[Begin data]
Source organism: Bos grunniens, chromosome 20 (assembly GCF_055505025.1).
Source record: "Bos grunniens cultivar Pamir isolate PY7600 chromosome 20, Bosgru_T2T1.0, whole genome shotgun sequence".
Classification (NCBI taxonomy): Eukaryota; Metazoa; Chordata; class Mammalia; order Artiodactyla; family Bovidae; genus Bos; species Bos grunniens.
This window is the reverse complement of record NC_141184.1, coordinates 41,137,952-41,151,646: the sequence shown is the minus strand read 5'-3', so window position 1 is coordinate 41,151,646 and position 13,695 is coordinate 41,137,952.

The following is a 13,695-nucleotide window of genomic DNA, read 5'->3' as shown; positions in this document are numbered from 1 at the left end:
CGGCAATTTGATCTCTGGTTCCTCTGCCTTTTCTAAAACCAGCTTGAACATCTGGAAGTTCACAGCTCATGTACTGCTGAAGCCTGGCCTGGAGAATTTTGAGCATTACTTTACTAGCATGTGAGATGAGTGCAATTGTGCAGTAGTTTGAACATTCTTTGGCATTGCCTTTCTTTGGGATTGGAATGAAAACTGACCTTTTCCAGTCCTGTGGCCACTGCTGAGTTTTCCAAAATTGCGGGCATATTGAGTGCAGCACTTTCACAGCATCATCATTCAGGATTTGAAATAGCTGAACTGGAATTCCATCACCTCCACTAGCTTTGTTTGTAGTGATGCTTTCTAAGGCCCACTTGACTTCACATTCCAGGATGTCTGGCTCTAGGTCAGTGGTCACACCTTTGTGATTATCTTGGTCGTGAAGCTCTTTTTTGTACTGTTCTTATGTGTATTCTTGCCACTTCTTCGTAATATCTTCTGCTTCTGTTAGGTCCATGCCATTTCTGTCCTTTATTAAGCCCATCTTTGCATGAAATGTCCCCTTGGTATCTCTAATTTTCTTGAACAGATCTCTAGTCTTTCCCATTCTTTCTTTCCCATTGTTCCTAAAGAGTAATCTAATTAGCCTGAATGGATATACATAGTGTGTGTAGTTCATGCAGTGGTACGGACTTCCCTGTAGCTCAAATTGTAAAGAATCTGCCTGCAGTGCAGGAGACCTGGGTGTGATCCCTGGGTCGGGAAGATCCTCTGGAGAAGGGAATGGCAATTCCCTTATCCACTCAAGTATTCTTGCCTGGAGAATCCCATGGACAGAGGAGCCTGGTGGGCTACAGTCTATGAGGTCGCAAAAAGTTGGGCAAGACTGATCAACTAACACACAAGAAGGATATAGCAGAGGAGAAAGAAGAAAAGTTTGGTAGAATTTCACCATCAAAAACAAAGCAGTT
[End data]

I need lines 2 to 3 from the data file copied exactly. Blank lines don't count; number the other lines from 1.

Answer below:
Source record: "Bos grunniens cultivar Pamir isolate PY7600 chromosome 20, Bosgru_T2T1.0, whole genome shotgun sequence".
Classification (NCBI taxonomy): Eukaryota; Metazoa; Chordata; class Mammalia; order Artiodactyla; family Bovidae; genus Bos; species Bos grunniens.